How Long Does Hair Dye Last

Hair! Hair! Hair! Changing up that hair is one of the first things we think about when we’re looking for some excitement in our quarantined dull lives. A trip to our favorite hairdresser is all it takes to get us pumped up and feel beautiful again, or when we want to simply spice up our overall personality. Ever heard that quote by coco Chanel? “A woman who cuts her hair is about to change her life”. Well, that applies well for hair coloring too, don’t you think? Just getting a different shade or getting any beautiful highlights in your hair could add so much more texture, and personality to it. Suddenly you have all the confidence to take on the world. 

Be it summer, winter, or fall, hair color never goes out of trend, Right? Most of us love to color our hair more than often, to switch things up or cover up any greys. 

It is important to know all there is to know about hair dyes if you’re one of these people who use dyes regularly.

Manufacturers these days do not print the expiry date on hair dyes as they claim that their products can stay usable until the end of time, as long as they are efficiently stored.

Being an individual who uses dyes on regular basis, here is what I’d like to tell you: they are insanely out of their minds! Studies all over the world claim that hair dyes do have an expiry date. If the hair color is stored unopened, it can be safely used for about 3 years. But if the tube is opened, one should remember to use it up within 1-2 years, unless you find any abnormality in its texture or odor. 

And mind you! These rules apply only to professional high-quality hair dyes. If you’re thinking about using that drugstore hair color that has been sitting in your medicine cabinet for over two years now, don’t be too skeptical about tossing it. Get rid of it ASAP! Cheap hair dyes go bad much quicker than professional ones. Also, the quality and efficiency of any hair color will decline, the longer it stays on your shelf. An old box of dye will never deliver the vibrant results that you see on the box.

Used an expired hair dye? Here’s what you’ll need to watch out for…

Don’t panic! Don’t worry! You’ll still live. But the results of using an expired box of hair color may leave you with side effects like unwanted hair color/discolored hair, itchy scalp, or other unexpected results that will make you want you to run to the nearest salon and splurge on even more expensive hair treatments. 

Green alert: One of the most reported results. Expired hair dye gives you dark green hair. (Especially if used on bleached hair) 

That frizz no one ever wants: The chemical makeup of your hair dyes change when they sit for long. Using this might give you brittle and frizzy hair. Unless you’re going for the Monica-in-Barbados look, you’re not going to enjoy this. Not cute!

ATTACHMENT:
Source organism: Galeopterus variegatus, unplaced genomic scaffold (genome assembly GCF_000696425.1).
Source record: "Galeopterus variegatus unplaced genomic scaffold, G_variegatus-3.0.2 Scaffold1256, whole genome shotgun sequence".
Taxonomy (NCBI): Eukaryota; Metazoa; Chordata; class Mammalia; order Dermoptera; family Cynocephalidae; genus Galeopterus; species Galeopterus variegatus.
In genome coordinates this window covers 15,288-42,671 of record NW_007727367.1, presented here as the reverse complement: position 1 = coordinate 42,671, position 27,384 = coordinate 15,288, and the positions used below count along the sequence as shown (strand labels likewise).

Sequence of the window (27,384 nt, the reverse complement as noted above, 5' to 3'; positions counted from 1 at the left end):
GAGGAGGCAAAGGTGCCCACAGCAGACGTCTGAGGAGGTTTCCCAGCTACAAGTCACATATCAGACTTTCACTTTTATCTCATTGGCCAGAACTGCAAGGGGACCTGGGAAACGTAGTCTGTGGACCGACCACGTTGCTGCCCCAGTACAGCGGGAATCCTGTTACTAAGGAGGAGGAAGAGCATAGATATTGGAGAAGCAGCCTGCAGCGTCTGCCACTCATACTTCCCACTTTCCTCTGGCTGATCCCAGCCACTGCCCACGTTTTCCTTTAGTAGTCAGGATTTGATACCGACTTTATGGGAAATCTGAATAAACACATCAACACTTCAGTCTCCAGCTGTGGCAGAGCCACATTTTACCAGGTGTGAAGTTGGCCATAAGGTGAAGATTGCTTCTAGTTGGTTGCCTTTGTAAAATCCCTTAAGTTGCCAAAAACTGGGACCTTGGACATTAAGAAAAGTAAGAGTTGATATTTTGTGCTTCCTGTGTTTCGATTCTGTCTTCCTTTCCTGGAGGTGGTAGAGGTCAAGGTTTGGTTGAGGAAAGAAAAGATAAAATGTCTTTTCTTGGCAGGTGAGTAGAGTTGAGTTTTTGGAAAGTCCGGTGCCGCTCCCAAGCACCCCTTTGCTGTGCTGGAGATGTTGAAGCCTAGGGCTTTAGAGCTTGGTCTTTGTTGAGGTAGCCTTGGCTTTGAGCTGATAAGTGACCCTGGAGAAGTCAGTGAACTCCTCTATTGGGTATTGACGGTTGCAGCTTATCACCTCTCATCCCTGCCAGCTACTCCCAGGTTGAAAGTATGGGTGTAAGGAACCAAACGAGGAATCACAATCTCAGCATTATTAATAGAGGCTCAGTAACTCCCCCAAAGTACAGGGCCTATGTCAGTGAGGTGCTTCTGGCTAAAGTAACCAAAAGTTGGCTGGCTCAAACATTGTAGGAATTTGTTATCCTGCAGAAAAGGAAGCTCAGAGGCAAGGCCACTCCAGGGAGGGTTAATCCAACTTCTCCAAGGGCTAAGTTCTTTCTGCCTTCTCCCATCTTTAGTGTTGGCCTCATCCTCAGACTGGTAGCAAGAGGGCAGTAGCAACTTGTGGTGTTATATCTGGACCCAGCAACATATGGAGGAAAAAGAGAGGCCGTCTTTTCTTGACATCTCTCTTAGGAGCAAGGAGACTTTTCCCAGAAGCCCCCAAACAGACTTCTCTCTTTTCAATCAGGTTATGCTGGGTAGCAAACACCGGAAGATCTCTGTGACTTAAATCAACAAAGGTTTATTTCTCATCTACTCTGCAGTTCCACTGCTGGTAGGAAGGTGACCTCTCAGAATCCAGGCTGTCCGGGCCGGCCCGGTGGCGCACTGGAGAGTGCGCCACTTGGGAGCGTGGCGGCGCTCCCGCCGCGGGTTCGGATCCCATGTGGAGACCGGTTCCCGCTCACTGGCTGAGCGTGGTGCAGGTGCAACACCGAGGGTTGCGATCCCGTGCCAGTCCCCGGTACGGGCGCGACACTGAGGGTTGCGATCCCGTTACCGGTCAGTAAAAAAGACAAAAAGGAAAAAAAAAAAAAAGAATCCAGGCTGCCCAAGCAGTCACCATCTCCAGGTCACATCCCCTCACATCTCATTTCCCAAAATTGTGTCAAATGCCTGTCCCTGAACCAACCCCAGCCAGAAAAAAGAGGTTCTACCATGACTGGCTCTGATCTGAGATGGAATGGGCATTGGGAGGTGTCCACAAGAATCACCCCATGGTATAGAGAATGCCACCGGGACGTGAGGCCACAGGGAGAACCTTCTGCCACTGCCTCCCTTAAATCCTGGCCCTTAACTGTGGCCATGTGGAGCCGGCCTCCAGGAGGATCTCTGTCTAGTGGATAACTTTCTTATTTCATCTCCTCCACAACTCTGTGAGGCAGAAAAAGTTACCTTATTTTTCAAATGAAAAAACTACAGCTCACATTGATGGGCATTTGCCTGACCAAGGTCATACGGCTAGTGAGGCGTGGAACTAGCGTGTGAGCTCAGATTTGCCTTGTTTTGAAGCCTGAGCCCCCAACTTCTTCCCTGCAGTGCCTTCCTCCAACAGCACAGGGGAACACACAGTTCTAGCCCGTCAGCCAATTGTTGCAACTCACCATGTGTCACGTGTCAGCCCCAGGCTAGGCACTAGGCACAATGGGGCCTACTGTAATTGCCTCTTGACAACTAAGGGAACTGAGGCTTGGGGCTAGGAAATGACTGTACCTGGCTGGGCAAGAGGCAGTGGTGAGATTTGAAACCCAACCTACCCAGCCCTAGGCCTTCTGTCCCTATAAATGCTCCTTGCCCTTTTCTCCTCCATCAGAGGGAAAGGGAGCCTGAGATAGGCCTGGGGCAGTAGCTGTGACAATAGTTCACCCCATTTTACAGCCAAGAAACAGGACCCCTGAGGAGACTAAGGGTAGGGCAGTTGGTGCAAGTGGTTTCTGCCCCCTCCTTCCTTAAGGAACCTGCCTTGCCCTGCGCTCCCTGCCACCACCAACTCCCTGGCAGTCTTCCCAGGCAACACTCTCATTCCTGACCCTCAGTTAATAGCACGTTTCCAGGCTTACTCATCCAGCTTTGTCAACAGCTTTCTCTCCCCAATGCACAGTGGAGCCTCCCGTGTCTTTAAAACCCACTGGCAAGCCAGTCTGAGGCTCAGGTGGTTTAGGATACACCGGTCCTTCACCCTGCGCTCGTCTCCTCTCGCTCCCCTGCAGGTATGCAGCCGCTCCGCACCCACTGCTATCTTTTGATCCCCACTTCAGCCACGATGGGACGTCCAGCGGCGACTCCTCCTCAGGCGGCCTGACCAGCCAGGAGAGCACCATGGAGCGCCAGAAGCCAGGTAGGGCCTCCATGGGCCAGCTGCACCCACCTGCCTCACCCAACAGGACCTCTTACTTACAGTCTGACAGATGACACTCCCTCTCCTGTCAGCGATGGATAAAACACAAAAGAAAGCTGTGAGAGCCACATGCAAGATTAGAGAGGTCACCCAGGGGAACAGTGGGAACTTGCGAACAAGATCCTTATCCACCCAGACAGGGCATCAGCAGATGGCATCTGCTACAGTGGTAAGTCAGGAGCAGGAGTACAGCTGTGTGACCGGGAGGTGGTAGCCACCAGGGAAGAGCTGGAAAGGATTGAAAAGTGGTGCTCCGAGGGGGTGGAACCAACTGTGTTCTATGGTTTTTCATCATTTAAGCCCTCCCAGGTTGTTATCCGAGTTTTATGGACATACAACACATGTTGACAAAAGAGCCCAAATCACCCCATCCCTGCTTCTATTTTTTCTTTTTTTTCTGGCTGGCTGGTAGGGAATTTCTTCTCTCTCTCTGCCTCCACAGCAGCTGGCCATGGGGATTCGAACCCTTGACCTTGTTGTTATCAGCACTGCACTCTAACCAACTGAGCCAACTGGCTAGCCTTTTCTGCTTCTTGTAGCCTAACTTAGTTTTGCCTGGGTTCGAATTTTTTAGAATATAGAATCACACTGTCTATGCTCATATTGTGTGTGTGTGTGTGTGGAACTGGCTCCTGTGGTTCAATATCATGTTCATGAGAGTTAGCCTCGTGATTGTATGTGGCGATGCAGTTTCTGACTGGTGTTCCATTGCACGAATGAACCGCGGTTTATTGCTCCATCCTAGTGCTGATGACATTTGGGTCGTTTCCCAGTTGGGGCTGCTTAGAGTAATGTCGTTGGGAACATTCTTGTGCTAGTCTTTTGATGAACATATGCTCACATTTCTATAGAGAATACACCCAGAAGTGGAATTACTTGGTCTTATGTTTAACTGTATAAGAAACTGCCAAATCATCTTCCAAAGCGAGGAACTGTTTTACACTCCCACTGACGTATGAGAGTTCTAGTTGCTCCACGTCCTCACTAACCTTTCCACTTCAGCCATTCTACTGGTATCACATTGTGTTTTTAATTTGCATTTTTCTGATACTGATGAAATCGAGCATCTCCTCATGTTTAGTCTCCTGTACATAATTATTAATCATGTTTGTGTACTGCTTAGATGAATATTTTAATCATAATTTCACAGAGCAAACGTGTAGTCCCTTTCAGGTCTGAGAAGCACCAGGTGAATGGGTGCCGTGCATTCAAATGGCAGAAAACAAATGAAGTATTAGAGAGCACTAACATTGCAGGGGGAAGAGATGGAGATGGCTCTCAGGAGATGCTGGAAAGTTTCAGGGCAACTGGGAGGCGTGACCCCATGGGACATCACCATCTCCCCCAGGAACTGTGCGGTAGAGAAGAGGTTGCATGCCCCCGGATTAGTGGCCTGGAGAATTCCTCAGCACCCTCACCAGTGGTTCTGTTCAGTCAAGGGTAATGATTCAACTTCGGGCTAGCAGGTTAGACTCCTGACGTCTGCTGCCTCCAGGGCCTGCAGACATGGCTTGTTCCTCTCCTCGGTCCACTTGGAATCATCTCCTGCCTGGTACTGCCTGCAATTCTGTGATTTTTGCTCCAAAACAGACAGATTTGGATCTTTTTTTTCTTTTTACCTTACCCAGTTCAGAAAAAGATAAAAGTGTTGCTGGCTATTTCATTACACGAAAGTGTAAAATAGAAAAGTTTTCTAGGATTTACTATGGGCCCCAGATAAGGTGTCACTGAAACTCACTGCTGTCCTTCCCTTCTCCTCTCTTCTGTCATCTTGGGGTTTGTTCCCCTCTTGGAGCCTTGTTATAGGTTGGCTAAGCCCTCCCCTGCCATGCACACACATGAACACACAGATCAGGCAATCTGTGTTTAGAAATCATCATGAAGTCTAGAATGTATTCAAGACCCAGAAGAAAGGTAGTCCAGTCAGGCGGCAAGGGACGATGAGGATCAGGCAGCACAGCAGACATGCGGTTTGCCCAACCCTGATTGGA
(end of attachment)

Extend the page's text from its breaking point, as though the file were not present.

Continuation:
Discoloration/ different hair color: Even if this hair color works, you might be able to see discoloration or patches in your hair or much rather be left with a different hair color than the one you see on that box.

Scalp on fire: Don’t worry! Your hair won’t catch fire; I tend to be overdramatic sometimes. Chemicals in the expired hair dye might leave you with a burning sensation or redness in your scalp, around the ears, and on the forehead. It could also leave you with a skin allergy or the most dreaded thing amongst human existence: hair fall. That is the last misery we’d want in our lives during this already stressful global pandemic. Right?

How to properly store hair dye

An unopened tube of hair color will last for a good 3 years if protected from direct sunlight and humidity. Make sure you store it in a cool dry place. Some people also store it in the refrigerator to keep it working for longer. But I haven’t tried it.

If you’ve opened the box, you’d want to use that up within the next 1-2 years, while preserving it well. 

Organic or natural hair colors (that have more natural ingredients in them) also have a smaller time window when it comes to shelf life. More care and preservation might be required in their case.  


· Never store an already mixed hair dye. If you decide to mix hair

  dye, it has to be used immediately

· No direct sunlight.

· Air causes oxidation.

· Moisture can cause oxidation as well.

· Keep away from contamination or micro-organisms.

If you’ve followed these rules, your box of color is good for quite some time. 

Now that we’ve learned, how to properly store our hair dye and what happens if we use an expired box of color, let’s see how to recognize a product that has gone bad.

Spoilt hair color will give itself away rather too quickly anyway, but here are a few pointers that will help you tell:

Check the cap: If you find any residue that is yellowish or orange in color sitting on the inside the cap of the tube or the hard container.

Check for swelling: If you notice any swelling in the package, the air has possibly gotten in somehow and the product has oxidized.

Take a whiff: If the product has a bad or unpleasant odor, discard it immediately.

Excess liquid: If any excess water or liquid is floating on top, (makes you want to stir it) it’s time to toss it in the bin.

After reading this, I can positively claim that you’re now an expert with storing and caring for your box of dye. Just remember that using a really old box of hair color is not worth the risk or hassle. Just go out and buy a fresh product. You won’t regret it.

By Caitlyn

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